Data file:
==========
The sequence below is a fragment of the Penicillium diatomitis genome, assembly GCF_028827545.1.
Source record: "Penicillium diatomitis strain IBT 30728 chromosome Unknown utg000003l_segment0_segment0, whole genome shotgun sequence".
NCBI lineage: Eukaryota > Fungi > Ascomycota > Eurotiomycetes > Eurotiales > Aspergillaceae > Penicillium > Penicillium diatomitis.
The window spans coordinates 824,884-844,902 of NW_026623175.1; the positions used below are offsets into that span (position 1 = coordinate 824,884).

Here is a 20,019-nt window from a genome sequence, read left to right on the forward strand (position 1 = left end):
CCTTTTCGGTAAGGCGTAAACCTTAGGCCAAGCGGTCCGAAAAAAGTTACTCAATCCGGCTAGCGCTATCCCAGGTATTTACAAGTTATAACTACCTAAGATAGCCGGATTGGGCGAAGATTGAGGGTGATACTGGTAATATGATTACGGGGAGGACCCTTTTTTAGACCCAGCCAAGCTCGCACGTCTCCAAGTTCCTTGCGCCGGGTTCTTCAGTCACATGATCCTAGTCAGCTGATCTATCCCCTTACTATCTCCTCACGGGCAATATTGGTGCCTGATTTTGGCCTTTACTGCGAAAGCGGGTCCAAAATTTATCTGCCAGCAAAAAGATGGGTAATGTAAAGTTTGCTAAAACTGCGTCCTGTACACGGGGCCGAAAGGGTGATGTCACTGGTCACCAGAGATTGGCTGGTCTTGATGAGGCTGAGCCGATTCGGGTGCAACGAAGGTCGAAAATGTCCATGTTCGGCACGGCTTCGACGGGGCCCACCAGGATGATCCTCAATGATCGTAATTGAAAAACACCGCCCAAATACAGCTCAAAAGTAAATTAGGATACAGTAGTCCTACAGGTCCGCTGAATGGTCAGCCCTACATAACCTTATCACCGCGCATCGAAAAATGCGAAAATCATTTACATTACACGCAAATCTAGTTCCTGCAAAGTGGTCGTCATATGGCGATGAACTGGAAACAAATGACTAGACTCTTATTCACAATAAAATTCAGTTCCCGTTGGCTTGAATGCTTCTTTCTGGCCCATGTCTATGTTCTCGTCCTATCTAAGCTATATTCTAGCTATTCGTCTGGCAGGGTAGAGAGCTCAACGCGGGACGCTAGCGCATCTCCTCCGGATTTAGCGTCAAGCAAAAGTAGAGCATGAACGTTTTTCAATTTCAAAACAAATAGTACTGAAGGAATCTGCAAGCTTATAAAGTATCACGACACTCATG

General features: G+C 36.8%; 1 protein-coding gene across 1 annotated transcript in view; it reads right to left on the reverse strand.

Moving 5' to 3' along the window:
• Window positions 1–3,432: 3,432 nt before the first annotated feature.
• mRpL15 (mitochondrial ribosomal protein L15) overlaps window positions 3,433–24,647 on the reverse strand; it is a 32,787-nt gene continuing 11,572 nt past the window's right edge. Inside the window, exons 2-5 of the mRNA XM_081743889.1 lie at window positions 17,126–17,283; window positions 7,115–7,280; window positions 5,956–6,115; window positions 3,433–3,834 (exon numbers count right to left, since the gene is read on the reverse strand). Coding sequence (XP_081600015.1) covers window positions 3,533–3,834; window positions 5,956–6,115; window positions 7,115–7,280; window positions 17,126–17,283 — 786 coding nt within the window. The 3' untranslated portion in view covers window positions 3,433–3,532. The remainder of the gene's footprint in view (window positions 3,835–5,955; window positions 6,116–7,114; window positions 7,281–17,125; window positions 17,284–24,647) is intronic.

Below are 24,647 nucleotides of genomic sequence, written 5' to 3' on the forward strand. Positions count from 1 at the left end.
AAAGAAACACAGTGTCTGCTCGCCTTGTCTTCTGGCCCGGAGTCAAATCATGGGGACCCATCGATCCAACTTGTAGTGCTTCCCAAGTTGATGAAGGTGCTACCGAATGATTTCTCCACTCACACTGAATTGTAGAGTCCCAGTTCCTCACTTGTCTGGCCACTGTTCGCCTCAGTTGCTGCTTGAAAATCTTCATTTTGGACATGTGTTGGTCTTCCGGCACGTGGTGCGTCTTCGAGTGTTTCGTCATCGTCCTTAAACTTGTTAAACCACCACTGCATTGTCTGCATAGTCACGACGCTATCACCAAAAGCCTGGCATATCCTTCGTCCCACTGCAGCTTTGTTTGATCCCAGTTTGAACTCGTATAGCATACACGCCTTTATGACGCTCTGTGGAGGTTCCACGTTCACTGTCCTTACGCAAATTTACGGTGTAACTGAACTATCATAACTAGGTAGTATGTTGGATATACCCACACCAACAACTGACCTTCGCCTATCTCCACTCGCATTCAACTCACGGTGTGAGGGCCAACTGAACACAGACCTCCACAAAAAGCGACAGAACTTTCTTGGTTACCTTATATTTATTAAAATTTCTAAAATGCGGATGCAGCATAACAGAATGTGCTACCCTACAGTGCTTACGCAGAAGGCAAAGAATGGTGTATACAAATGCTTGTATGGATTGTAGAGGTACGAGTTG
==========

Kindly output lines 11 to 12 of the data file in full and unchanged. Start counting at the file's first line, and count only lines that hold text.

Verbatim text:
Below are 24,647 nucleotides of genomic sequence, written 5' to 3' on the forward strand. Positions count from 1 at the left end.
AAAGAAACACAGTGTCTGCTCGCCTTGTCTTCTGGCCCGGAGTCAAATCATGGGGACCCATCGATCCAACTTGTAGTGCTTCCCAAGTTGATGAAGGTGCTACCGAATGATTTCTCCACTCACACTGAATTGTAGAGTCCCAGTTCCTCACTTGTCTGGCCACTGTTCGCCTCAGTTGCTGCTTGAAAATCTTCATTTTGGACATGTGTTGGTCTTCCGGCACGTGGTGCGTCTTCGAGTGTTTCGTCATCGTCCTTAAACTTGTTAAACCACCACTGCATTGTCTGCATAGTCACGACGCTATCACCAAAAGCCTGGCATATCCTTCGTCCCACTGCAGCTTTGTTTGATCCCAGTTTGAACTCGTATAGCATACACGCCTTTATGACGCTCTGTGGAGGTTCCACGTTCACTGTCCTTACGCAAATTTACGGTGTAACTGAACTATCATAACTAGGTAGTATGTTGGATATACCCACACCAACAACTGACCTTCGCCTATCTCCACTCGCATTCAACTCACGGTGTGAGGGCCAACTGAACACAGACCTCCACAAAAAGCGACAGAACTTTCTTGGTTACCTTATATTTATTAAAATTTCTAAAATGCGGATGCAGCATAACAGAATGTGCTACCCTACAGTGCTTACGCAGAAGGCAAAGAATGGTGTATACAAATGCTTGTATGGATTGTAGAGGTACGAGTTG